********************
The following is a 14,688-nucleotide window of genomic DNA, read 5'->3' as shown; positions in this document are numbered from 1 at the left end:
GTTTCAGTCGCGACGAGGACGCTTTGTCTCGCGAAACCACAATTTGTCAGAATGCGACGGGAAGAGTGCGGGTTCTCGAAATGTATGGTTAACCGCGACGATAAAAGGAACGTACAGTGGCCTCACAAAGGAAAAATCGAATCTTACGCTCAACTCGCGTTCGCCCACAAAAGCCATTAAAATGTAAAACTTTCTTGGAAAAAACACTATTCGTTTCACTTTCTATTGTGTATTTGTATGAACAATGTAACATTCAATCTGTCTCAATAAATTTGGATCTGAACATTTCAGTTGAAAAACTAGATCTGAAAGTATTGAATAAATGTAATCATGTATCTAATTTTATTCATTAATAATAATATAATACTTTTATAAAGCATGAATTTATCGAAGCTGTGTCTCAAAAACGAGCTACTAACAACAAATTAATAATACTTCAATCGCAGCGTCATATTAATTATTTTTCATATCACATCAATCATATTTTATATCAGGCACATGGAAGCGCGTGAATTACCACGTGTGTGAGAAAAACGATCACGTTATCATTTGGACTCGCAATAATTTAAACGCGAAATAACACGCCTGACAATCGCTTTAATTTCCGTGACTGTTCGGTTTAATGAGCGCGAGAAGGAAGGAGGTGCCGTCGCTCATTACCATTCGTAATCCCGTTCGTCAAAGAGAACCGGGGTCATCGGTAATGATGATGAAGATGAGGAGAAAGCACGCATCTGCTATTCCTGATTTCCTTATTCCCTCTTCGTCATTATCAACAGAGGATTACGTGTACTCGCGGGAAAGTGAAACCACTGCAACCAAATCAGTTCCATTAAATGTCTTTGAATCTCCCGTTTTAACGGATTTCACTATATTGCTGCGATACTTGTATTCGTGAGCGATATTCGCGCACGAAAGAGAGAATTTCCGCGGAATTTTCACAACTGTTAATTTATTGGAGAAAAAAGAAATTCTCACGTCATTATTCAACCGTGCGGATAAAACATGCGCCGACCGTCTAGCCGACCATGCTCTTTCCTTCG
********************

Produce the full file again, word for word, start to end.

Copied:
The following is a 14,688-nucleotide window of genomic DNA, read 5'->3' as shown; positions in this document are numbered from 1 at the left end:
GTTTCAGTCGCGACGAGGACGCTTTGTCTCGCGAAACCACAATTTGTCAGAATGCGACGGGAAGAGTGCGGGTTCTCGAAATGTATGGTTAACCGCGACGATAAAAGGAACGTACAGTGGCCTCACAAAGGAAAAATCGAATCTTACGCTCAACTCGCGTTCGCCCACAAAAGCCATTAAAATGTAAAACTTTCTTGGAAAAAACACTATTCGTTTCACTTTCTATTGTGTATTTGTATGAACAATGTAACATTCAATCTGTCTCAATAAATTTGGATCTGAACATTTCAGTTGAAAAACTAGATCTGAAAGTATTGAATAAATGTAATCATGTATCTAATTTTATTCATTAATAATAATATAATACTTTTATAAAGCATGAATTTATCGAAGCTGTGTCTCAAAAACGAGCTACTAACAACAAATTAATAATACTTCAATCGCAGCGTCATATTAATTATTTTTCATATCACATCAATCATATTTTATATCAGGCACATGGAAGCGCGTGAATTACCACGTGTGTGAGAAAAACGATCACGTTATCATTTGGACTCGCAATAATTTAAACGCGAAATAACACGCCTGACAATCGCTTTAATTTCCGTGACTGTTCGGTTTAATGAGCGCGAGAAGGAAGGAGGTGCCGTCGCTCATTACCATTCGTAATCCCGTTCGTCAAAGAGAACCGGGGTCATCGGTAATGATGATGAAGATGAGGAGAAAGCACGCATCTGCTATTCCTGATTTCCTTATTCCCTCTTCGTCATTATCAACAGAGGATTACGTGTACTCGCGGGAAAGTGAAACCACTGCAACCAAATCAGTTCCATTAAATGTCTTTGAATCTCCCGTTTTAACGGATTTCACTATATTGCTGCGATACTTGTATTCGTGAGCGATATTCGCGCACGAAAGAGAGAATTTCCGCGGAATTTTCACAACTGTTAATTTATTGGAGAAAAAAGAAATTCTCACGTCATTATTCAACCGTGCGGATAAAACATGCGCCGACCGTCTAGCCGACCATGCTCTTTCCTTCG